I’ve read 101 definitions of empathy in the last few years. I’ve come to believe it’s about recognizing the character flaws in others, yet not letting those flaws disqualify you from caring. I think it’s also about recognizing what you see as flaws, other see as virtues, and debating which-is-which is a waste of energy. Empathy is about not letting your own baggage get in the way of someone else’s. It’s about understanding, even if they can’t, and especially when they can’t.

Q&A Time: Reader with Porn Addiction Wonders What To Do Next

QUESTION Hi. I really like your site and I promise I’m going to buy your book when I get enough money. I think that I am a porn addict. Or maybe I should say I know I’m a porn addict, but it’s not that bad yet, but I want to stop before it is. Do you know what I mean? So if someone like me wants to stop, what do I do? I don’t think I need to see anyone.

ANSWER It’s good to hear you think you’re not an addict and maybe you’re not. Maybe you’re is just in more of a compulsive use phase or maybe you’re in the early stages. As you’ve probably seen me write, these are labels. You believe you have a problem with porn. Instead of worrying where it is on a scale of 1-to-100, it’s more important you recognize the problem and want to deal with it.

Maybe you don’t need to see anyone. For now, it’s more important you try on your own than don’t try at all, but I hope you’ll stay open to the idea of professional help if the need arises. You don’t go to the hospital for a scrape, but you go for a big gash. If your unhealthy use of porn is now just a scrape, maybe you can tend to it by yourself.

You didn’t say much about how you use (or even if you’re a man — I really have to stop assuming) but I’ll assume it’s video clips online since that’s the vast majority. We both know that there is no filter that is foolproof, but we also know that having that one extra second to stop yourself can make the difference. I would urge you to put on the parental filters on Google or whatever search engine you use, and find a free piece of software online or app for your phone that can block certain sites. If you’re a fan of a certain site, not having access disrupts your routine, even if you find another site. Part of breaking habits is breaking routines. Being forced to adapt to something new may give you the moment of clarity you need to stop.

After this, I’d say look at your other routines and patterns. Are you only looking on your phone? Or at night? Is it always the same place? If your addiction isn’t “that bad” there are probably very obvious similarities in the circumstances of your use. You have to figure out a way to avoid them. I’d also suggest taking a step or two back in your routines and find out what you’re doing before you use the porn. Do you always take a shower first? Is it always immediately after you come home from work? Is it after a certain TV show? You’ll probably see patterns there. You need to disrupt those patterns.

I’d also suggest thinking about what you’re getting out of it. What itch does it scratch? Is it relaxing? Relieve tension or stress? Does it make you forget your life for a little bit? If you can find out what needs the pornography is meeting, you can also start to address how to better meet those needs in healthier ways. You may feel like you don’t need professional help for the porn addiction, but maybe you do for the grief over a lost relationship you’re running from by using porn. Maybe this is the way to fill a certain hole in your life and numb a raw nerve ending.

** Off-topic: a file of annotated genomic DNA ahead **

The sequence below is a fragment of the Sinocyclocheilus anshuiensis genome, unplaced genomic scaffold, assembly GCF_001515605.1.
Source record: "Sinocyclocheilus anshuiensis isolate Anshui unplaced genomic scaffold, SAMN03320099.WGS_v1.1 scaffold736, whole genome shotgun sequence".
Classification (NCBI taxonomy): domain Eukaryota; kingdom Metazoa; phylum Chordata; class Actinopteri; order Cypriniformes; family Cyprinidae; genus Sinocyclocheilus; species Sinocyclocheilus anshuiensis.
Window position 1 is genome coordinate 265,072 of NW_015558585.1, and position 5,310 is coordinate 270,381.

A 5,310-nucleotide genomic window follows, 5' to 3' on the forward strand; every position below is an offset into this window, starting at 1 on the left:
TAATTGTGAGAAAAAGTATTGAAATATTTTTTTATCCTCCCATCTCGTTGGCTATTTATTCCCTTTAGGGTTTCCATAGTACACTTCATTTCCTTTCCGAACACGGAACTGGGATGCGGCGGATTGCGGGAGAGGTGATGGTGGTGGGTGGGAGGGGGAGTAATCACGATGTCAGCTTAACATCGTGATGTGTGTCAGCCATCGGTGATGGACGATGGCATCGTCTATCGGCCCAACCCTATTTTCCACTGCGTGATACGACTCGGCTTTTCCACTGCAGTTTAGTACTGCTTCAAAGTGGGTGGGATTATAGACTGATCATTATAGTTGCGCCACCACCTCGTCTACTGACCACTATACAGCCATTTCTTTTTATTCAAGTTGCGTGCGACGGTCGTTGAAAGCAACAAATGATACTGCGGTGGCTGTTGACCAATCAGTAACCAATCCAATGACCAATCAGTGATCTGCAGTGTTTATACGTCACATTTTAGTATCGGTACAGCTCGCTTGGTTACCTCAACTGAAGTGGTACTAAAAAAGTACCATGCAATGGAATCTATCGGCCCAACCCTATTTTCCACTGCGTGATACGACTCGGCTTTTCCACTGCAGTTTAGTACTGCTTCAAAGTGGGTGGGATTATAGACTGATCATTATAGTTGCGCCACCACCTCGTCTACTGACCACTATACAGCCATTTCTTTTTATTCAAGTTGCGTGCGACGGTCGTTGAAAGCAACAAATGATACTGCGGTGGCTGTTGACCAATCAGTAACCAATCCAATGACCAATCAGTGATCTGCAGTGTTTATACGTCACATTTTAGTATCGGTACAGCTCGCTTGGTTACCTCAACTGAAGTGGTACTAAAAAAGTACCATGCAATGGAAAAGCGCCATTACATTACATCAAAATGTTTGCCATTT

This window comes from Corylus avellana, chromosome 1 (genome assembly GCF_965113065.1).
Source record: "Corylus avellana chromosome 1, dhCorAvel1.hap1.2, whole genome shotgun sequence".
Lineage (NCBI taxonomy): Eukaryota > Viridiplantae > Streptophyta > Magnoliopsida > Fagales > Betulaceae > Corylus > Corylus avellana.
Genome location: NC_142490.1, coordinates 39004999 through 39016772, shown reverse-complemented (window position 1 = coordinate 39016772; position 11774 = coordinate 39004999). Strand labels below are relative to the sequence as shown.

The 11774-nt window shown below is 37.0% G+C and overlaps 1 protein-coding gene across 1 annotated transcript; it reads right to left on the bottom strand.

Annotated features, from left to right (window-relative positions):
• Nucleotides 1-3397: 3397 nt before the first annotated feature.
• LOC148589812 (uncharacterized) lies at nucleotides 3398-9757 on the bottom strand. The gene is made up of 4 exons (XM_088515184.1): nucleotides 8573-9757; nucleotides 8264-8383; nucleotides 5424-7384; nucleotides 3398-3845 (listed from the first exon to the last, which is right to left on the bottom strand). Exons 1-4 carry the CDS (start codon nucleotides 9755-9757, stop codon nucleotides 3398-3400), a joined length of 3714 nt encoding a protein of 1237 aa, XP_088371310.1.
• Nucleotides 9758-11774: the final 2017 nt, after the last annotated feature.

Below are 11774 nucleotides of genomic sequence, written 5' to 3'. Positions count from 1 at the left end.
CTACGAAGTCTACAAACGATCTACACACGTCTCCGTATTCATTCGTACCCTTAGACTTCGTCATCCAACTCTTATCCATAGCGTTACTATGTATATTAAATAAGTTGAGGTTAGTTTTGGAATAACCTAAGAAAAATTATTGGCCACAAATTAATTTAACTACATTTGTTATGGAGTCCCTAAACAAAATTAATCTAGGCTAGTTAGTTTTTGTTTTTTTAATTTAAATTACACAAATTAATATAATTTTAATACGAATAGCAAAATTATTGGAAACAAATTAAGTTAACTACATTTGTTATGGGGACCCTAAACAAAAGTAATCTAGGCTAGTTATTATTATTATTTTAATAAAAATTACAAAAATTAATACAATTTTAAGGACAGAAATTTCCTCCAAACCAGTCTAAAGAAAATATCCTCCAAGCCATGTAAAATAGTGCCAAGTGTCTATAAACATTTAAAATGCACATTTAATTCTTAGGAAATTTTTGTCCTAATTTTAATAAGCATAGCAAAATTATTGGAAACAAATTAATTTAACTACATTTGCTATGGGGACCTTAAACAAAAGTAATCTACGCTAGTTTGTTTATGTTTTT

I can speak from experience. Take care of the core issues and dealing with the addiction actually gets so much easier. If you’re hungry, you eat. If you’re tired, you sleep. If you’re (what?), you use porn. Fill in the blank, my friend. If the answer is simply “horny” you may need to dig deeper.

I can’t really speak to the spiritual or religious side of things, but if you’re someone who has a relationship with and draws strength from God, use that, too. It seems to work for a lot of people.

I would have claimed to be in your position for many years, although I don’t think I’d be brave enough to use the term “addict” back then. I didn’t try to address things and I didn’t seek help and it blew up in my face quickly. It’s admirable you want to challenge your budding addiction. If you find that a few tweaks to your lifestyle and willpower alone aren’t enough, please seek real help.

 

If you liked this Q&A, check out the others HERE

You can check out my Resources page if you need a place to start getting help. Click HERE

If you’d like somebody to talk to who has been there about porn addiction, be it yours or someone you love, but aren’t ready to make the leap to get help from the medical community, I can be a great resource. For more information, click HERE

DISCLAIMER: I have no formal training in counseling or medicine. My advice comes from experience as an addict and as someone in recovery for over four years. While many have labeled me as a pornography addiction expert, take my words only as suggestions and before doing anything drastic, always consult with a professional. If you’d like me to answer a question publicly, either post it in the comment section or visit the contact page. Questions may be edited for brevity and clarity.